Carlo Crivelli was an Italian Renaissance painter known for his conservative Late Gothic decorative style. Born in Venice, he spent his career in the Veneto and Ancona. His work is characterized by a remarkable precision of naturalistic detail, often inspired by contemporary Flemish painting. One of Crivelli’s notable works is “Madonna and Child,” dating to around 1480. The painting features excessive symbolic detail. For example, the apples and fly in the painting are symbols of sin and evil, while the cucumber and the goldfinch are symbols of redemption. Crivelli also introduces illusory elements that attempt to betray the imaginary space of the artwork by drawing attention to the fact that the work is merely a constructed image.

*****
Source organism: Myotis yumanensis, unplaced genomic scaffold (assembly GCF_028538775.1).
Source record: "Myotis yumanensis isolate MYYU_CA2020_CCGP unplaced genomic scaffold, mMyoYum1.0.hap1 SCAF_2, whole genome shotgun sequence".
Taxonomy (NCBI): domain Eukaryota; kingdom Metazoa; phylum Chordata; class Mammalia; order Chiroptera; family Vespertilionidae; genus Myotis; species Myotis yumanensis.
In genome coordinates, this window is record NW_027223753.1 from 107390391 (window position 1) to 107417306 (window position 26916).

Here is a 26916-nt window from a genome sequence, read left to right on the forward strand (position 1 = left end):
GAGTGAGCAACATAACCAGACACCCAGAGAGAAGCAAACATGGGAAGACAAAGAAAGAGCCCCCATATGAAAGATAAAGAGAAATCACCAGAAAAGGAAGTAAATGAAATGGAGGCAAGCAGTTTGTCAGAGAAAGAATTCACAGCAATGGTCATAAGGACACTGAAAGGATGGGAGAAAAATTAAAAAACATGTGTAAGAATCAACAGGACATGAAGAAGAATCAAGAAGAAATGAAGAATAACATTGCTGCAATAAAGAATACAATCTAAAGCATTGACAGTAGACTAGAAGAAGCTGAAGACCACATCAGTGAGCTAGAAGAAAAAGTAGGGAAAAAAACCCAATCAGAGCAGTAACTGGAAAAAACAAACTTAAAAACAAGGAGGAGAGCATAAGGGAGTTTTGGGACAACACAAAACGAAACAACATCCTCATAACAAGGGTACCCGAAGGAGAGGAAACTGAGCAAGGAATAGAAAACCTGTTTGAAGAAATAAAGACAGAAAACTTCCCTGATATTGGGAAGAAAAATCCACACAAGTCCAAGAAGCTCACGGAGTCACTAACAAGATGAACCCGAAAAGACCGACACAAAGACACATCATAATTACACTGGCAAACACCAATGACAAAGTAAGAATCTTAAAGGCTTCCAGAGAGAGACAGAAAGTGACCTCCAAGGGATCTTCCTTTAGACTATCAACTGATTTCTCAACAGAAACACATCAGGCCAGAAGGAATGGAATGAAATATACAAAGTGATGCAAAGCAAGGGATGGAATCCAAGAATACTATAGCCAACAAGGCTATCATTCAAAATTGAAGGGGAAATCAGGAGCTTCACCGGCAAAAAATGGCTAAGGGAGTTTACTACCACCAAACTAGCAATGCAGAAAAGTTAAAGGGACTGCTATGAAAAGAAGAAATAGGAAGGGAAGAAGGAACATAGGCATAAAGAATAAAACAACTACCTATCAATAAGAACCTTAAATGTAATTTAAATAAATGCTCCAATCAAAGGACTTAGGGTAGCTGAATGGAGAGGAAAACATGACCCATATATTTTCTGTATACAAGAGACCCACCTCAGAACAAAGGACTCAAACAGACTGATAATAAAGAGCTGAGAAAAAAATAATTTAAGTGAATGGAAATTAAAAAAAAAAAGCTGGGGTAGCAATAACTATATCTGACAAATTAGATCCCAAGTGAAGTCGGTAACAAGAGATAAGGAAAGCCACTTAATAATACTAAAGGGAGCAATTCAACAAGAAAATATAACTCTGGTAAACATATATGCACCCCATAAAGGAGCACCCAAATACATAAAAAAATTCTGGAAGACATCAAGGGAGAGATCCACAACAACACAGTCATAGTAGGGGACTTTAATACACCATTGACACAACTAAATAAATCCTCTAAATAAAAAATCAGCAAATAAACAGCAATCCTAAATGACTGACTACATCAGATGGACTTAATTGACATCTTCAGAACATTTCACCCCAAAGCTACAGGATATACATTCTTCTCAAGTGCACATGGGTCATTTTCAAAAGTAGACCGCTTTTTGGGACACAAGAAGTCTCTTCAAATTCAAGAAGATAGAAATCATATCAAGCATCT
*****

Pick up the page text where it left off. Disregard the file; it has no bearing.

- How does Crivelli’s use of naturalistic perspective and details contribute to the overall impact of “Madonna and Child”? How do these details interact with the more traditional elements of the painting?
- Consider the fly in the painting. Although produced in a highly naturalistic way, how does it challenge the naturalism of the entire work?
- In what ways does this painting engage with the topic of truth, error, and perception?